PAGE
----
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Thursday, 31 January, 2002, 08:56 GMT
Jakarta flood toll rises
Jakarta flooded street
Power has been cut to some areas to prevent electrocutions

The number of people killed during two days of widespread flooding in Indonesia has grown to at least 33.

Days of lashing rain subsided to sporadic showers on Thursday but, with forecasts for continued and increasingly heavy rain over the next month, government officials are warning that the disaster is far from over.

So far, almost 200,000 residents have been left homeless as torrential downpours have swept through the capital, Jakarta, the resort island of Bali, and sections of the islands of Java, Madura, Sumatra, and Borneo.

The people are leaving their houses in search of safety and dryness

Jakarta resident
Officials said between 15-20% of Jakarta was underwater on Wednesday.

Reports said up to four metres (13 feet) of muddy brown water remained in some parts of the city.

The flooding is the worst since 1996 when at least 30 people were killed in Jakarta.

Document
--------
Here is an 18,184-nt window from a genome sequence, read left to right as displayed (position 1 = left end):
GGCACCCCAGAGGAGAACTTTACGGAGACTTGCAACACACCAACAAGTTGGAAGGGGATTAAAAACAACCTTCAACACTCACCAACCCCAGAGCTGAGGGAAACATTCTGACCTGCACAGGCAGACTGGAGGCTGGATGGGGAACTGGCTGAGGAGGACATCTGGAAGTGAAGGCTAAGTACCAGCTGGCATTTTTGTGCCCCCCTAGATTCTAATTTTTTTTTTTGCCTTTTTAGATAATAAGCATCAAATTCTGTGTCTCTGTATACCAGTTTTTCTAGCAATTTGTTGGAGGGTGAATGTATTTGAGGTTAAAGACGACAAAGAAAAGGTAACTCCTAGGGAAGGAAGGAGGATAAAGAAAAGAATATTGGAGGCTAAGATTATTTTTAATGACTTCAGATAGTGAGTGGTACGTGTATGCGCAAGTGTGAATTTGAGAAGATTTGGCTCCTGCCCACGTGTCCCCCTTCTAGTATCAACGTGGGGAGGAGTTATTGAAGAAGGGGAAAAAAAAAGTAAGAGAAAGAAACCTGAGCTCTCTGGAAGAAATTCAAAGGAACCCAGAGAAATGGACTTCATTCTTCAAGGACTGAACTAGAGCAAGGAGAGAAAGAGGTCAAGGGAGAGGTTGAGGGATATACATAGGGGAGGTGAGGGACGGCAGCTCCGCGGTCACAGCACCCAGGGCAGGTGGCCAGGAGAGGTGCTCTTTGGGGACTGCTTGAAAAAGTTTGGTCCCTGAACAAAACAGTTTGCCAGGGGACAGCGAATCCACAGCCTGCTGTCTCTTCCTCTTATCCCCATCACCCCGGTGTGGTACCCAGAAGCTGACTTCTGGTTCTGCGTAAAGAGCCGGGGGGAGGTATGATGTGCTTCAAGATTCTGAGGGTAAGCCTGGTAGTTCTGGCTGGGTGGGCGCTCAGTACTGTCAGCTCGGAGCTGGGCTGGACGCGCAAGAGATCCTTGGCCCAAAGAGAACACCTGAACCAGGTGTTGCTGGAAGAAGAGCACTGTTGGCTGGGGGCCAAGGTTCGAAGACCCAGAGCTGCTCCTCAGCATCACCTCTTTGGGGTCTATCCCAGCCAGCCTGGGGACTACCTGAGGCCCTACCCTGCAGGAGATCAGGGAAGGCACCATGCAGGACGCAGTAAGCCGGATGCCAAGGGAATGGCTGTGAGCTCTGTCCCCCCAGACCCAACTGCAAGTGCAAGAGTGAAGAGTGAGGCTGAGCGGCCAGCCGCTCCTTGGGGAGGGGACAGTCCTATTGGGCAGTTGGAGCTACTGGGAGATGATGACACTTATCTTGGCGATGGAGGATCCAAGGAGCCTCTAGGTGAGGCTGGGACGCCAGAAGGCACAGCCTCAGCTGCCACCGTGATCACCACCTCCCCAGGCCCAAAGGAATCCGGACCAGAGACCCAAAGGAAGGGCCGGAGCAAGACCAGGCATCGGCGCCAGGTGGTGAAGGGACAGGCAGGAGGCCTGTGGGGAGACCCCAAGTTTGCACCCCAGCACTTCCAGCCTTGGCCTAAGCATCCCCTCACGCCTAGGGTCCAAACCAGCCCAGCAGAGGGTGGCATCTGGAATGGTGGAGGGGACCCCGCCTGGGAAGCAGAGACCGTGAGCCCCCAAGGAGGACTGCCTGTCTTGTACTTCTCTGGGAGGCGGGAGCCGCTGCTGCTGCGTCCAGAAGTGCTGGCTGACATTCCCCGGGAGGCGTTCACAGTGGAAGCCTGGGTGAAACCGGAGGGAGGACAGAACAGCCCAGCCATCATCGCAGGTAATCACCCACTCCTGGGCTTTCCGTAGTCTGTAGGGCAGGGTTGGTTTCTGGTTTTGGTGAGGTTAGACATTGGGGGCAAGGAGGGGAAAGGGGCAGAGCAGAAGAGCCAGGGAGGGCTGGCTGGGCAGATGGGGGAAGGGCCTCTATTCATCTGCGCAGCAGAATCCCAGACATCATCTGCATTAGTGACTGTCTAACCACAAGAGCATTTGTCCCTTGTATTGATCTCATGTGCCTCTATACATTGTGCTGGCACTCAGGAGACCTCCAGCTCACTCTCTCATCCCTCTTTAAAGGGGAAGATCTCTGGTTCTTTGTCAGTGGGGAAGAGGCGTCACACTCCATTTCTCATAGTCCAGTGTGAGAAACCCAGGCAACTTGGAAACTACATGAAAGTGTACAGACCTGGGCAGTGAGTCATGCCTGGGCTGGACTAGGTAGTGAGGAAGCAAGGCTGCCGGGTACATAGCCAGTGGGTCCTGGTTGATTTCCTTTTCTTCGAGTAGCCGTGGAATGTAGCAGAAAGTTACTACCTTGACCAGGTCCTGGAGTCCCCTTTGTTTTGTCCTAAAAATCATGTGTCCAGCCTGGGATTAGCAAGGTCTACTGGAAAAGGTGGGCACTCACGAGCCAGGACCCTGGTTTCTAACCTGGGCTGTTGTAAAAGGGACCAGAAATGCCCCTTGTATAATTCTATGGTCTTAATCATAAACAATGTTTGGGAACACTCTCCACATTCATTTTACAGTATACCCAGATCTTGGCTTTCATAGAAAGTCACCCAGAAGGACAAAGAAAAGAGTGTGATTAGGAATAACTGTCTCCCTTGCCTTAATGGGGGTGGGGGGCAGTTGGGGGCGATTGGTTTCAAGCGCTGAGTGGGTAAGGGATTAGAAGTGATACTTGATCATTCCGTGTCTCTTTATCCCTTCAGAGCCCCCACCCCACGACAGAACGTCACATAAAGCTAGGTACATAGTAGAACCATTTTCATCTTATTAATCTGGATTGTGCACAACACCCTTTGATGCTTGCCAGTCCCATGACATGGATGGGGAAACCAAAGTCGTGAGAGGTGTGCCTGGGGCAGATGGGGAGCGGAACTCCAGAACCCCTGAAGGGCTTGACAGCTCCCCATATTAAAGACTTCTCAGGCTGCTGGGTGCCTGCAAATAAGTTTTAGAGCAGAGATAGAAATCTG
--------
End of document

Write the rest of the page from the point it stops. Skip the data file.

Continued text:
Most of the deaths have occurred in Jakarta and surrounding towns but local media reports say eight people have died in towns in eastern Java and at least five have been killed on the resort island of Bali.

Traffic delays

Television pictures have been showing rescuers on makeshift rafts helping women and babies down from rooftops. Fleeing residents are staying in schools, mosques and offices.

Indonesian youths help a motorist to cross a flooded street with a makeshift raft in Jakarta, 30 January 2002
People have been using makeshifts rafts to escape
"The people are leaving their houses in search of safety and dryness," one resident told AP news agency.

Police and local officials have been helping the rescue effort.

There have been long traffic jams on the main roads, and several flights have been delayed.

Environmentalists have blamed the flooding on years of bad city planning, which has led to building-work on green-field sites. That has caused more rain to run into the city's many rivers rather than soak into the ground, experts said.

The flooding was probably made worse by drains blocked with rubbish.

Flooding has also caused extensive damage in West Kalimantan - the Indonesian part of the island of Borneo, as well as large parts of East Java, including the provincial capital Surabaya.

The BBC's Richard Galpin in Jakarta
"Many families have been stranded by the floods"
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